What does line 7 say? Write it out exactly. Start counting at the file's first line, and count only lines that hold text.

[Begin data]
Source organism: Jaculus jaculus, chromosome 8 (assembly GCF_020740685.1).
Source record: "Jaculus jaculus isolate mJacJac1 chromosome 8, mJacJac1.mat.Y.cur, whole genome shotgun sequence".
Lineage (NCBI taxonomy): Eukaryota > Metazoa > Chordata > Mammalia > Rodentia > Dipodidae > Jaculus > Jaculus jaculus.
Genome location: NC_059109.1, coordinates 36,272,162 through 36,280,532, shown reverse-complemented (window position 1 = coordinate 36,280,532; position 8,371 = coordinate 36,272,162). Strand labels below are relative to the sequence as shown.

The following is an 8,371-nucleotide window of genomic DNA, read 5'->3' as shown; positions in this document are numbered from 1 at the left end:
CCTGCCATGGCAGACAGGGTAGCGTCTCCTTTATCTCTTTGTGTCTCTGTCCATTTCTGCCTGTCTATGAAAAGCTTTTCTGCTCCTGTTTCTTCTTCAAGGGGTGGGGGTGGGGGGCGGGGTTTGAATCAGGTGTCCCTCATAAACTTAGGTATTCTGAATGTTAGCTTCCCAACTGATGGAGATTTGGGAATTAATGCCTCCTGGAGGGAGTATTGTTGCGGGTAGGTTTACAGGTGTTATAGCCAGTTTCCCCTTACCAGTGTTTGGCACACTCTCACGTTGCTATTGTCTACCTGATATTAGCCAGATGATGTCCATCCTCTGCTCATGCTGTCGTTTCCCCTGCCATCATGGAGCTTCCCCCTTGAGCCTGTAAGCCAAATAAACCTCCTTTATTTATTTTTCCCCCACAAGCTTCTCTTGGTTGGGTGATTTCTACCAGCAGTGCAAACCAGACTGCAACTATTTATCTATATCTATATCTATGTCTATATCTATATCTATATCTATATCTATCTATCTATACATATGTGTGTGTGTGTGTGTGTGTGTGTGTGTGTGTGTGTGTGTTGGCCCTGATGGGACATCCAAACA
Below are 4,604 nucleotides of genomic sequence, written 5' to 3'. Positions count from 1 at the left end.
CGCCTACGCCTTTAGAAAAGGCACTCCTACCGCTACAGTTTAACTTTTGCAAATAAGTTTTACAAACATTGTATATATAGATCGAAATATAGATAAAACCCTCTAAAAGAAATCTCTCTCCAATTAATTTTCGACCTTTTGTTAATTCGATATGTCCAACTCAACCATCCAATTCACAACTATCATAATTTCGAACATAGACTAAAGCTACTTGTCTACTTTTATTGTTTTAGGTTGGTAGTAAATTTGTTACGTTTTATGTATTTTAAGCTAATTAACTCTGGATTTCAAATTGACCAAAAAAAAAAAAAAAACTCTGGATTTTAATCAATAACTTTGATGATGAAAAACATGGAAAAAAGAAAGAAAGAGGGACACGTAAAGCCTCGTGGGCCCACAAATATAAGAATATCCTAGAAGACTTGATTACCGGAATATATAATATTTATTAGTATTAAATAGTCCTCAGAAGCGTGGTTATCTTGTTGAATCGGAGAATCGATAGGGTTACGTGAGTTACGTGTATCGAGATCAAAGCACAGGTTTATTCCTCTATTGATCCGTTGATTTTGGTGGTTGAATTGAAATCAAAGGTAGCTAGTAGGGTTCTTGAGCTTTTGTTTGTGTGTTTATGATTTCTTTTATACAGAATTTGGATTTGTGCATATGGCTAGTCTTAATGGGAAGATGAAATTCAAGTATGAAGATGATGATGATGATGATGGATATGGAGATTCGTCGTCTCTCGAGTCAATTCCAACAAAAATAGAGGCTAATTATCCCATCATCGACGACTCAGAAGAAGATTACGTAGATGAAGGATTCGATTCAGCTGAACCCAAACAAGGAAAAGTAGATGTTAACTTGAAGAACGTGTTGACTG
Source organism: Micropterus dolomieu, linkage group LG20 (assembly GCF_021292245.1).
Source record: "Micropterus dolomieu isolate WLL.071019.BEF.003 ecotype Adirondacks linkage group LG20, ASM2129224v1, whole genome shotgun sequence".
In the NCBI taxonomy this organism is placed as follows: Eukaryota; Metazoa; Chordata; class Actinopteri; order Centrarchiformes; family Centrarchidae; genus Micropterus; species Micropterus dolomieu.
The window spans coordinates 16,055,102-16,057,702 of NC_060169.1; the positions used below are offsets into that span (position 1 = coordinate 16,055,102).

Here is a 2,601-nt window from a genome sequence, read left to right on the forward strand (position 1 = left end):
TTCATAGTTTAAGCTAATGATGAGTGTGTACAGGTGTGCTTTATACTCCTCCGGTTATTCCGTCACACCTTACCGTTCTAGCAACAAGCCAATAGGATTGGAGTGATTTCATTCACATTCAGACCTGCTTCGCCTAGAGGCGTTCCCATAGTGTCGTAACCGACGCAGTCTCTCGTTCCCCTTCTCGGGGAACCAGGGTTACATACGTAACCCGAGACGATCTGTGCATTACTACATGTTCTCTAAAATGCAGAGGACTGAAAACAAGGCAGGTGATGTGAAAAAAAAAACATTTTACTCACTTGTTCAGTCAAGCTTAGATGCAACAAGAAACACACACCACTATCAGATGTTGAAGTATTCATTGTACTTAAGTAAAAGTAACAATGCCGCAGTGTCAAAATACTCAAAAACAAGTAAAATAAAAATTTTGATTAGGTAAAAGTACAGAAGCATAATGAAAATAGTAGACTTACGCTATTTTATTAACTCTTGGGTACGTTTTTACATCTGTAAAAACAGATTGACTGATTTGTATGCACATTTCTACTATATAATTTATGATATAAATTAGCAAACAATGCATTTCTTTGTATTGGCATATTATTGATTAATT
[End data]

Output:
Below are 4,604 nucleotides of genomic sequence, written 5' to 3'. Positions count from 1 at the left end.